Diaconal Home Visits The deacons task of visiting the church members
For more than ten years we have been making diaconal home visits within our church. On a few occasions I had the privilege of accompanying a deacon on such a visit. Our first question was consistently, “Do you find it strange that the deacons have come to visit you at home?” Almost without exception, the answer was affirmative: “Yes!” Of course you find it odd that deacons come to visit when nothing is the matter, because you think — and that’s how you were taught — that deacons only come to visit when there is an emergency. But nothing could be further from the truth. For about thirty years now, diaconal home visits have meant that deacons go on home visits to all church members without immediate cause.
In our churches — as far as I could tell — the diaconal home visit was first discussed in 1965. Deputies of ADMA1advocated this for the first time in their Diaconal Guide of March 1965. In 1983, this concept even got an official tinge, when a question about diaconal home visits was included in the form for church visitations.2You would expect that by now the custom would gradually have become embedded in the churches. Yet this is not the case. It is still like a tender greenhouse plant, requiring a lot of care. It is true that in more and more churches, deacons are making these visits. But I still encounter great hesitation when it comes to diaconal home visits. We have been brought up for centuries with the idea that deacons only visit homes in order to relieve poverty.
In diaconal work you have to take into account an almost continuous backwardness when it comes to people’s diaconal awareness. I fear that it will take some time before the broader diaconal task description is commonly known. Until then, a deacon on a home visit will face certain obstacles, with reactions such as, “We have no financial problems!” While many people consider it normal that elders go on home visits, a diaconal home visit is often thought unusual or even strange.
What a Diaconal Home Visit Entails
What exactly is a diaconal home visit? As has been noted earlier: deacons have long been known to go on visits. Our Church Order identifies a limited target group: to visit the afflicted (Art. 25 CO).3We have seen something of a shift in the 1960s. In recent decades there has been a stronger emphasis on the spiritual gifts of every believer. All attention was given to the question as to what the members are doing. It is against this background that people started thinking about “the church diaconate.” With this is meant that Christ wants all believers to be involved in diaconal service to each other and to all. You can well imagine that members of the church will need to be equipped for their diaconal service.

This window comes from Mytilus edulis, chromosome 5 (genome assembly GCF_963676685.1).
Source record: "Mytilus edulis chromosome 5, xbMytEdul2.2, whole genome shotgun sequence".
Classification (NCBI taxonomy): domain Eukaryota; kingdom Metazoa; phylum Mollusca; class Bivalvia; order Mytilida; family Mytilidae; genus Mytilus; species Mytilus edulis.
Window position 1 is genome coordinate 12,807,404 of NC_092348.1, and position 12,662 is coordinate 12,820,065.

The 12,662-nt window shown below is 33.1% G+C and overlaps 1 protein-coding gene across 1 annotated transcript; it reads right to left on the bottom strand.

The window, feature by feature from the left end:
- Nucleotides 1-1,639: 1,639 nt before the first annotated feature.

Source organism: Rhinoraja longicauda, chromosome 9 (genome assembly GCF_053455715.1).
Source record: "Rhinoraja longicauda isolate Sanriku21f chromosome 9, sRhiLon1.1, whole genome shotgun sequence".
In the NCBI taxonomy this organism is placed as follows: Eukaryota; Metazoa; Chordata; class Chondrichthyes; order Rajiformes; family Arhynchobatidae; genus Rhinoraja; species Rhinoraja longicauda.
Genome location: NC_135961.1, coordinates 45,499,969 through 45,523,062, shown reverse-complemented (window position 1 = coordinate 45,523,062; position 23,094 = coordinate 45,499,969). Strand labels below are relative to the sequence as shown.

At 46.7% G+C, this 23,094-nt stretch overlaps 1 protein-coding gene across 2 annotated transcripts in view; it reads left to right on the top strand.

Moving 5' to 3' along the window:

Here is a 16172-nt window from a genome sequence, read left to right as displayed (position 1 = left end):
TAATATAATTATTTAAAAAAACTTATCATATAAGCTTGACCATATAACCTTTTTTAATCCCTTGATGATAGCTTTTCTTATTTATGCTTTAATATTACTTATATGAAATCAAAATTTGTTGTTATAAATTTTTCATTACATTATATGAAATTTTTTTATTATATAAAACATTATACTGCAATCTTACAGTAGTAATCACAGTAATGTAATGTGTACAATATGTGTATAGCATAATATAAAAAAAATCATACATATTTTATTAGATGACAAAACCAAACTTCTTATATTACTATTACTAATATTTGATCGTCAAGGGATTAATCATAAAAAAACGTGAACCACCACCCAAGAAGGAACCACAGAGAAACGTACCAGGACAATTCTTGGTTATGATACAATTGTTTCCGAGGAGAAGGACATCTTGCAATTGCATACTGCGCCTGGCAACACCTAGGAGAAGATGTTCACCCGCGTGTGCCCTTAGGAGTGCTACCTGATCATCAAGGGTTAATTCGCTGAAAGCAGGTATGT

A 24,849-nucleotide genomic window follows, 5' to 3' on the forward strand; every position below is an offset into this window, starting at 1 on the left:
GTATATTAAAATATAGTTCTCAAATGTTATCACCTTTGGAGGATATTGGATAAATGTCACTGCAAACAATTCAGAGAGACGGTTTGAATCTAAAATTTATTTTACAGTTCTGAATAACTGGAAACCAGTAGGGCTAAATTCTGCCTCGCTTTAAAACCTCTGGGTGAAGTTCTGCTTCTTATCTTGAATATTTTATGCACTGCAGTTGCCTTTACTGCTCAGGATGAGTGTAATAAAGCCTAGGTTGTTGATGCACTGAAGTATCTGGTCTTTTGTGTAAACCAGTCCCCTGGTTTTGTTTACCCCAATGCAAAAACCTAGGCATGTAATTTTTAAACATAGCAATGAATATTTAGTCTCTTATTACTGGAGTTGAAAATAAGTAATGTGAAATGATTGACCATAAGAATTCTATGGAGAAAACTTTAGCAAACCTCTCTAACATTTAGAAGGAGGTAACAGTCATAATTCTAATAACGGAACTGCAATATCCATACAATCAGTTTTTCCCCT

The diaconal home visit came about as a result of the emphasis on the diaconal office of all believers. The diaconal church and the diaconal home visit are closely related. The one requires the other. Thus you don’t make diaconal home visits only to a selected group within the church, but rather to all the church members. It is not their neediness, but the calling that they have as believers to diaconal service that occasions the visit.
Deacons visit all members at their homes. You could say that the church service is the centre of diaconal ministry. That is where the diaconal service of the church members has its starting point. Proclamation, the Lord’s Supper, prayer, collection, singing — these all have pre-eminently diaconal aspects. Christ serves the church in these things, the church receives its diaconal task in the church service, and the church begins its diaconal service there where the people are assembled. Blessed, among other things with the gifts and commission of Christ, the members leave the church service to continue their ministry. The diaconal ministry is addressed in a very general way in the church assembly. With a more individual focus, the deacons now visit members at their homes to discuss the personal accents of the diaconal service of these members and their families. The diaconal home visit seeks to equip all members for their diaconal ministry in the church and in the world.
Next to their liturgical service, I consider this diaconal home visit the most important task of deacons as office-bearers.
Motives for Diaconal Home Visits
The various motives for diaconal home visits combine in this one main objective: the personal equipping of members by the deacon at their homes. The deacon should know his members in order to equip them appropriately. This question is more pressing than ever because of the mobility of church members. How can you get to know your members better than during a visit and conversation at home? In this way one gets to know the special gifts of those members, but also their special questions. Through diaconal home visits, trust is established between the deacon and church members. The diaconal home visit is in itself already an act of service of the deacon to these members, as he is building at a relationship. But he also helps them to carry out their diaconal task. There is a need for support in the diaconal service that the members are already performing. You map out what help is needed, and what kind of help these members themselves can provide. The members also need to receive certain information about diaconal matters from the deacon; and in turn the members can inform the deacon of diaconal matters that have come under their attention. In this way all kinds of obstacles to diaconal ministry can be removed through diaconal home visits. This is how the deacons can appeal to, encourage, and equip the whole church toward diaconal ministry. The treasure that was received at the church service is now put to specific uses at home.
Elder and Deacon: Separate or Together?